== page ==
In conclusion, faces rising cash outlays and large chunks of management time expended in futile litigation in which it is the plaintiff, significant expense and exposure in the cluster of business litigation in which it is the defendant, and a significant probability that it will incur extraordinary legal and audit fees regarding the pending SEC investigation of its financial statements. In my opinion, the new auditor, Grant Thornton, is likely to conduct additional procedures in light of the circumstances.

Disclosure: I became aware of Patrick Byrne and in 2007 through Sam E. Antar, and have spoken out about Patrick Byrne’s anti-Semitism since that time. While I believe that my analysis is accurate, I do have an axe to grind here. Time will tell.

Tuesday, October 20, 2009

How To Protect Public Investors In America

Here are ten ways to protect public investors in America:

1. End the practice of SEC and FINRA to permit settling defendants to deny the settled allegations in subsequent civil litigation by public investor victims, thus giving the investors collateral estoppel as a matter of law. The present practice is the defendant neither admits nor denies the allegations, but is barred from denying the allegations in any forum except the one where it court. While this may force more cases to trial and require more Enforcement staff, the end result is that anyone adjudicated to have violated the federal securities laws is ruined financially so, in the long run, there is a genuine deterrent effect.

2. Expand SIPC insurance coverage of public investors, excluding institutions, to cover losses up to $1 million in adjudicated open-market frauds by issuers and others through a de minimis per share surcharge of .00001 per share to be paid by the broker-dealer executing the buy side of the trade. This covers losses that cannot be recovered from the wrongdoers.

3. Increase required broker-dealer minimum net capital to $1 million.

4. Require auditors to carry $1 million of insurance coverage for every public company audit client.

5. Require every market-maker making a market in a Bulletin Board or Pink Sheet stock to file a Rule 15c2-11 form before commencing to make a market, and a quarterly update for each stock. Add an enhanced certification, to be personally signed by the head of trading and the chief compliance officer, stating: "I have thoroughly reviewed the most recent filings, press releases and financial statements of the issuer XYZ, and hereby certify that our quotations and the trades which we executed were made at prices which reasonably reflect the financial condition of the issuer and its business prospects."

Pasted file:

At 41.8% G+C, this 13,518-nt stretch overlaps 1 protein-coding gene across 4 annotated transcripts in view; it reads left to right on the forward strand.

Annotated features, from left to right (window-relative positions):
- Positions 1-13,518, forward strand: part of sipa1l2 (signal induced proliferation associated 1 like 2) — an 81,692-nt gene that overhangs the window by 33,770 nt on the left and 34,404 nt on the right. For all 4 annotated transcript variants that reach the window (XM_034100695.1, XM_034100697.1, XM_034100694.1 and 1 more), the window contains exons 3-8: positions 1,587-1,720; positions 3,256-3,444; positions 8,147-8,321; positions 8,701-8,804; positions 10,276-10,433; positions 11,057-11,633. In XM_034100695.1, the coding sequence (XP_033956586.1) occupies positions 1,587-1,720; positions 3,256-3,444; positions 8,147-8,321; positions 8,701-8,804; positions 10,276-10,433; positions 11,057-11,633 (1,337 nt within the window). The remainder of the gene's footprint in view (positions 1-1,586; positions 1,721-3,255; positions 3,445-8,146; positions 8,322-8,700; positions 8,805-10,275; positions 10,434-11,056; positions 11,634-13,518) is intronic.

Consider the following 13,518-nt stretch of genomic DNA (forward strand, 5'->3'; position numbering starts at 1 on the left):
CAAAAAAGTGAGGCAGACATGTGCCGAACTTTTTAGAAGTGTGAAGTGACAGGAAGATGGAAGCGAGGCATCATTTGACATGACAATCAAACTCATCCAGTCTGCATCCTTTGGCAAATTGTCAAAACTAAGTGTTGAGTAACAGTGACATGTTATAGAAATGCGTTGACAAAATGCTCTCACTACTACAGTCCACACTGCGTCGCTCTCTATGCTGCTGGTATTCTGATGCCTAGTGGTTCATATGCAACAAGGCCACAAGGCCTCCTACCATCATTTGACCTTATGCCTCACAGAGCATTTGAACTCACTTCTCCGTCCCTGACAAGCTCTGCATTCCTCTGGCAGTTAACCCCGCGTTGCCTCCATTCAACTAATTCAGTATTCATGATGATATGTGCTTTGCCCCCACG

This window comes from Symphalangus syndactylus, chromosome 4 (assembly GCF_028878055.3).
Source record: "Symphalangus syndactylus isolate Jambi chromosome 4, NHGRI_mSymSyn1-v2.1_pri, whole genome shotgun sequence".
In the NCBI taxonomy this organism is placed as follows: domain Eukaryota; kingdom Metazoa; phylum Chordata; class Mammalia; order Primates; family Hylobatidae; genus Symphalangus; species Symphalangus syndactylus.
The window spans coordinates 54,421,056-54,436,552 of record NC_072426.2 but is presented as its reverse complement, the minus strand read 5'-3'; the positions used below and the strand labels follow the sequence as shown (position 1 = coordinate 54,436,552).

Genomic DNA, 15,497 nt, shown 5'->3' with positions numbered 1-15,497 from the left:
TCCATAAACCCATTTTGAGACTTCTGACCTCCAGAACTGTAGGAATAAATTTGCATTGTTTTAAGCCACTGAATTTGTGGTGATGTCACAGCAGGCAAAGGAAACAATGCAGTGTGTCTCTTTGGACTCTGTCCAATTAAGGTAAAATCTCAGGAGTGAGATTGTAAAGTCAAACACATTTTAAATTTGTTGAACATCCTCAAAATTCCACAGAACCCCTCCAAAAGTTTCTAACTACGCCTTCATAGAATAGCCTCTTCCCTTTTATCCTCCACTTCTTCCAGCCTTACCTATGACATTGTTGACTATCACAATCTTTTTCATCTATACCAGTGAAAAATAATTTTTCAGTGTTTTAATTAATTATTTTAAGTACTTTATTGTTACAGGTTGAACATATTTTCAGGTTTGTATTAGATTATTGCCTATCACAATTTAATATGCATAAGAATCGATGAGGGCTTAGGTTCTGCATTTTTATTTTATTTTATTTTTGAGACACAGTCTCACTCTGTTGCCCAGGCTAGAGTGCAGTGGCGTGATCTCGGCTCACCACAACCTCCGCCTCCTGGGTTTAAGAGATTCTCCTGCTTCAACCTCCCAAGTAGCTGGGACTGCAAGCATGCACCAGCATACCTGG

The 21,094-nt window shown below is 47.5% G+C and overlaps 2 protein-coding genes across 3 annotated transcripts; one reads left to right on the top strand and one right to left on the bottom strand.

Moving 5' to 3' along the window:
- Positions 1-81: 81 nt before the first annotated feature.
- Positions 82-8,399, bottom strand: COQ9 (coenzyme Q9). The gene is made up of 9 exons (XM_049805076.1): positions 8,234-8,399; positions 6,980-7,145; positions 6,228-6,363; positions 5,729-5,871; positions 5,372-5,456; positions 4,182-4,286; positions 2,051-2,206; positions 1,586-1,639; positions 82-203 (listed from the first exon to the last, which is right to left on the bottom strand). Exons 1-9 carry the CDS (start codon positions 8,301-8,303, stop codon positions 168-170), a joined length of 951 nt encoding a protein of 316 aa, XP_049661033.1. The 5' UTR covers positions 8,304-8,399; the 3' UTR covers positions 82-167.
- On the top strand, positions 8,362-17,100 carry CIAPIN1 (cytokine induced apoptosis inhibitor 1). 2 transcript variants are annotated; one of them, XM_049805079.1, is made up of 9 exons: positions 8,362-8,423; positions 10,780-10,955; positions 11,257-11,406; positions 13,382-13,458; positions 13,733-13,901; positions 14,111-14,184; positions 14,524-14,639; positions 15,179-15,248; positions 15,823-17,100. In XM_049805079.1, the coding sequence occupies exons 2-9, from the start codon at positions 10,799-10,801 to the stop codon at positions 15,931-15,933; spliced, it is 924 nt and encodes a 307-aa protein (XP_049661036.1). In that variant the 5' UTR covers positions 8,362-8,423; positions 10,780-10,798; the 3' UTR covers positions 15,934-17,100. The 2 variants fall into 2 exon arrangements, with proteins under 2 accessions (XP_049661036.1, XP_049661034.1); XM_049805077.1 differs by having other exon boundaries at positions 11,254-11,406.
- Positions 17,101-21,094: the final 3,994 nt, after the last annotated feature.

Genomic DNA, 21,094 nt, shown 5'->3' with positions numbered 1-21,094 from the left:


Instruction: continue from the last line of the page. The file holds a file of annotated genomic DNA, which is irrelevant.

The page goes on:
6. Ban "Flash" Trading or any other arrangements to pay for order flow as inside market information that is simply legalized front-running of public customer orders.

7. End mandatory arbitration of investor claims against their broker including an industry representative as a mandatory included arbitrator, making the panels exclusively public arbitrators unaffiliated with the industry.

8. Make securities class actions like Federal False Claims Act or other qui tam actions re original whistleblower cases claiming to uncover a securities fraud. The case is filed under seal for 90 days. The SEC can choose to take over and litigate the case itself and the whistleblower get a flat 15% of the recovery, or the SEC declines and the private litigant goes forward for a flat 30% of the recovery.

9. A flat-out ban on any form of "pay-to-play" direct or indirect in connection with the purchase or sale of a security. Prohibit any payment to anyone for introducing or finding business from any public or union pension fund PERIOD.

10. Require adjudicated securities violators to register with the SEC and provide a quarterly update of a complete report of any direct or indirect relationship with any public company or broker-dealer or hedge fund, including a list of all securities purchased or sold.

Tuesday, September 29, 2009

How To Avoid Stock Market Frauds

How To Avoid Stock Market Frauds

Stock market fraud is rampant throughout history and widespread today. There is no magic bullet to avoid becoming a victim of stock market fraud, because frauds are committed by the "brand name" investment banks and "prestigious" public companies. A number of the most-recognizable names on Wall Street are crooked to the core. Some of the most prominent businessmen in America have committed outright fraud, been slapped on the wrist, and continued their previous ways while sprinkling out funds to worthy causes to polish up their public image. The name-brand auditing firms regularly have audit failures where the sheer magnitude of the fraud defies explanation except that the auditors simply failed to examine the records to verify the claims of management and failed to obtain confirmation with third-parties.